Does civil society participation in self-regulatory fora promote public interest goals in internet governance at the international level? Over a period of three years, the project will lift the lid on standard-setting at the international level with detailed insight into a world which, although highly technical, very much affects the way in which citizens live and work on a daily basis.
Civil society participation has long been observed in international organisations with state representation such as the World Summit on the Information Society (WSIS), the Working Group on Internet Governance (WGIG) and the International Telecommunications Union (ITU). However, there has been less analysis of participation of civil society groups in technical standard developing organisations (SDOs) with no formal state involvement which is the goal of the project. There have been recent moves towards active inclusion of a wider number of participants within such fora at the international level. Such developments include a 2012 Joint Statement of Affirmation signed by the IETF, the Internet Society (ISOC), Internet Architecture Board (IAB), World Wide Web Consortium (W3C), and Institute of Electrical and Electronics Engineers (IEEE), which commits the organisations to an “open participatory process” and a report in 2013 by the Internet Society which states “multistakeholder governance is the only way forward for Internet Governance”. In 2013, the European Commission (EC) established the Global Internet Policy Observatory (GIPO) which aims to establish an on-line platform to include “all stakeholders across the world in debates and decisions on internet policies” with a “core alliance of countries and non-governmental organisations”.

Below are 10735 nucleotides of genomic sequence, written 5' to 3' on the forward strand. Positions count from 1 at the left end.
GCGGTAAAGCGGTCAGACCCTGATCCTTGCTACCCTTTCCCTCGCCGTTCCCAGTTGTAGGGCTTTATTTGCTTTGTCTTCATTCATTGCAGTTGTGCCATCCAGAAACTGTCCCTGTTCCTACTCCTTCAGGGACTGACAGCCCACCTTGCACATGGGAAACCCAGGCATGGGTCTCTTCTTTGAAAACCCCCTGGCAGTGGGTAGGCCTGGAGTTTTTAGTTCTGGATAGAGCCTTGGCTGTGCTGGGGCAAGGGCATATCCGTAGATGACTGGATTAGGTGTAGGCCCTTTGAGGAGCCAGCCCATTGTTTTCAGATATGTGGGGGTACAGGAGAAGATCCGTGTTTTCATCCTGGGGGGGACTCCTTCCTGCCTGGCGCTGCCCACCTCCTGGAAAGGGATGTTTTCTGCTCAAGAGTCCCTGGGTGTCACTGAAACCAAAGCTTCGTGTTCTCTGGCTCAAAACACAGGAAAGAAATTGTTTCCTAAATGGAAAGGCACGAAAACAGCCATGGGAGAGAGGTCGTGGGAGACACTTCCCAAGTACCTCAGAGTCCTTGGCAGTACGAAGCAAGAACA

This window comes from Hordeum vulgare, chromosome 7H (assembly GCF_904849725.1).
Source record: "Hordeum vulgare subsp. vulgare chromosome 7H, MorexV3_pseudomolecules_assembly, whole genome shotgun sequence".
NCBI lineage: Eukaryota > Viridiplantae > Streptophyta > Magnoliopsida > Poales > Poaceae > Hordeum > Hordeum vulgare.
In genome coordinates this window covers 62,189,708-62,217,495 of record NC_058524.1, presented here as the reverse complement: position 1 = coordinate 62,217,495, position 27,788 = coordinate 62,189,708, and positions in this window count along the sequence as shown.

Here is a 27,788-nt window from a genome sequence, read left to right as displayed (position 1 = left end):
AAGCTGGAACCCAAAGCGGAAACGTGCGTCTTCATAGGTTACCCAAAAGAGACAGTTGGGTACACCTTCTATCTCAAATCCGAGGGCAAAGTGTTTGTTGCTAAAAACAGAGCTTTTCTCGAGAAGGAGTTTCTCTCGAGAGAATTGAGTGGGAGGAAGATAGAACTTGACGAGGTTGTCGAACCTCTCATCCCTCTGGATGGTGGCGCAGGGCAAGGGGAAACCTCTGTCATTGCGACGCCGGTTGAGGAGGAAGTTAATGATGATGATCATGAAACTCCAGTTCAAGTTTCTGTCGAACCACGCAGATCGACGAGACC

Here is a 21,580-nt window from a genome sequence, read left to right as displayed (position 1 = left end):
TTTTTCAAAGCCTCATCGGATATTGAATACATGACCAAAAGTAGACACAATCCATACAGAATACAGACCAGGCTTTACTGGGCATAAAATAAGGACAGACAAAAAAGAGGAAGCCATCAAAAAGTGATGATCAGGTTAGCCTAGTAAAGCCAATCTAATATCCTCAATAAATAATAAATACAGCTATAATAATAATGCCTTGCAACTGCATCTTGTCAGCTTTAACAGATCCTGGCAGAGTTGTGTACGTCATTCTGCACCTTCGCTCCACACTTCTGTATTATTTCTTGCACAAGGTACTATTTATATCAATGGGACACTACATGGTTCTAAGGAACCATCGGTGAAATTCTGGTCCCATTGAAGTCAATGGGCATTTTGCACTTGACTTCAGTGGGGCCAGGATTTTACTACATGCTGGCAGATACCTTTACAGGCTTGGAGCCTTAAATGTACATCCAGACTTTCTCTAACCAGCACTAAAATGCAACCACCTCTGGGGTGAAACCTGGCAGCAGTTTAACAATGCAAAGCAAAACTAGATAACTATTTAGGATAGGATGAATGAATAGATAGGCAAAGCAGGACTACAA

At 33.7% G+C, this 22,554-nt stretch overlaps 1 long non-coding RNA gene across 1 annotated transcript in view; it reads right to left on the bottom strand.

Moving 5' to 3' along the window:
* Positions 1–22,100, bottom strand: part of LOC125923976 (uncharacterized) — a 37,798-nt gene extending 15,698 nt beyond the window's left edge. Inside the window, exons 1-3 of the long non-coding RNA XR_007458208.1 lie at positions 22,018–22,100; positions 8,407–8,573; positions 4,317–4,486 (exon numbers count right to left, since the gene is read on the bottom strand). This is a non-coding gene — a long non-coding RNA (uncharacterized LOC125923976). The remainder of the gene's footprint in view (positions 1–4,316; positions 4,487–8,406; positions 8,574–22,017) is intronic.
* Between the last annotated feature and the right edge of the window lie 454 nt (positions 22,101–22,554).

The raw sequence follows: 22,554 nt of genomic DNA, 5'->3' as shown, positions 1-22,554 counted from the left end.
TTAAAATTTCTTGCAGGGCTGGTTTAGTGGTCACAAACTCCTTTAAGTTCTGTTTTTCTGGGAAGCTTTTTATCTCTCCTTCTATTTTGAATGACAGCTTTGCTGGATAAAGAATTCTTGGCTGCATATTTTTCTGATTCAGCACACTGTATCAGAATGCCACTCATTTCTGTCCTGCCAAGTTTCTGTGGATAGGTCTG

The project investigates solutions put forth by different actors in SDOs with case studies on standards for privacy/data protection; mobile communications and open source software. This will be an invaluable study considering that the standards have a salient role to play in the development of markets and citizens interaction in the world today but are, at the same time, immensely technical, technocratic and largely inaccessible to the non-expert.